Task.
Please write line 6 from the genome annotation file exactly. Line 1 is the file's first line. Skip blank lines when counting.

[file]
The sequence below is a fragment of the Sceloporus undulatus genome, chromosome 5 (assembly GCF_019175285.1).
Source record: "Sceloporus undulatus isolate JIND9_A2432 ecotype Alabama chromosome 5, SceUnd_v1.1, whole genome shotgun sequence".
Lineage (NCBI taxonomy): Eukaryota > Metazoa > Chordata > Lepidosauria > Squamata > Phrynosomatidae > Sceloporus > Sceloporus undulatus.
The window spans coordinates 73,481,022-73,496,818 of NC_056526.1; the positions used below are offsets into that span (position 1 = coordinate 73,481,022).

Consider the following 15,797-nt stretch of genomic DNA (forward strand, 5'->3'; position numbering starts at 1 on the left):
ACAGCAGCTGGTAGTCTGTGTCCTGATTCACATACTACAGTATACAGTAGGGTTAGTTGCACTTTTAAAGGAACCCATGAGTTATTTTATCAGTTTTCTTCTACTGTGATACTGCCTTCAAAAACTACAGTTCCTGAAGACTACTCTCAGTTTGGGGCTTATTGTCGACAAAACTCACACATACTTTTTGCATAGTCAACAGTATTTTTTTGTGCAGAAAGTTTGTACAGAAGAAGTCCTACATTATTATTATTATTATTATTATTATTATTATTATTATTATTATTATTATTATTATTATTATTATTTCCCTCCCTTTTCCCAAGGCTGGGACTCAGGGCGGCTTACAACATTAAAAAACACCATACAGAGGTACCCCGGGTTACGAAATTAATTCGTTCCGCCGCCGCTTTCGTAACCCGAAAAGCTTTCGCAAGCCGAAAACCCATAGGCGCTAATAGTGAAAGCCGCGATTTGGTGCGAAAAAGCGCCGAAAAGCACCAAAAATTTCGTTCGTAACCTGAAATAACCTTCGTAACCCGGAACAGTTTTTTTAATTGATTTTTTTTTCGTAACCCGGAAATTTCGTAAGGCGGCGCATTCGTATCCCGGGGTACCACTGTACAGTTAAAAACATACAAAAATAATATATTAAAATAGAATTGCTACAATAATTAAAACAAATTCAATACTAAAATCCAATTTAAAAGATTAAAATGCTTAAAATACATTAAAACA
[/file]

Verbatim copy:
ACAGCAGCTGGTAGTCTGTGTCCTGATTCACATACTACAGTATACAGTAGGGTTAGTTGCACTTTTAAAGGAACCCATGAGTTATTTTATCAGTTTTCTTCTACTGTGATACTGCCTTCAAAAACTACAGTTCCTGAAGACTACTCTCAGTTTGGGGCTTATTGTCGACAAAACTCACACATACTTTTTGCATAGTCAACAGTATTTTTTTGTGCAGAAAGTTTGTACAGAAGAAGTCCTACATTATTATTATTATTATTATTATTATTATTATTATTATTATTATTATTATTATTATTATTATTATTTCCCTCCCTTTTCCCAAGGCTGGGACTCAGGGCGGCTTACAACATTAAAAAACACCATACAGAGGTACCCCGGGTTACGAAATTAATTCGTTCCGCCGCCGCTTTCGTAACCCGAAAAGCTTTCGCAAGCCGAAAACCCATAGGCGCTAATAGTGAAAGCCGCGATTTGGTGCGAAAAAGCGCCGAAAAGCACCAAAAATTTCGTTCGTAACCTGAAATAACCTTCGTAACCCGGAACAGTTTTTTTAATTGATTTTTTTTTCGTAACCCGGAAATTTCGTAAGGCGGCGCATTCGTATCCCGGGGTACCACTGTACAGTTAAAAACATACAAAAATAATATATTAAAATAGAATTGCTACAATAATTAAAACAAATTCAATACTAAAATCCAATTTAAAAGATTAAAATGCTTAAAATACATTAAAACA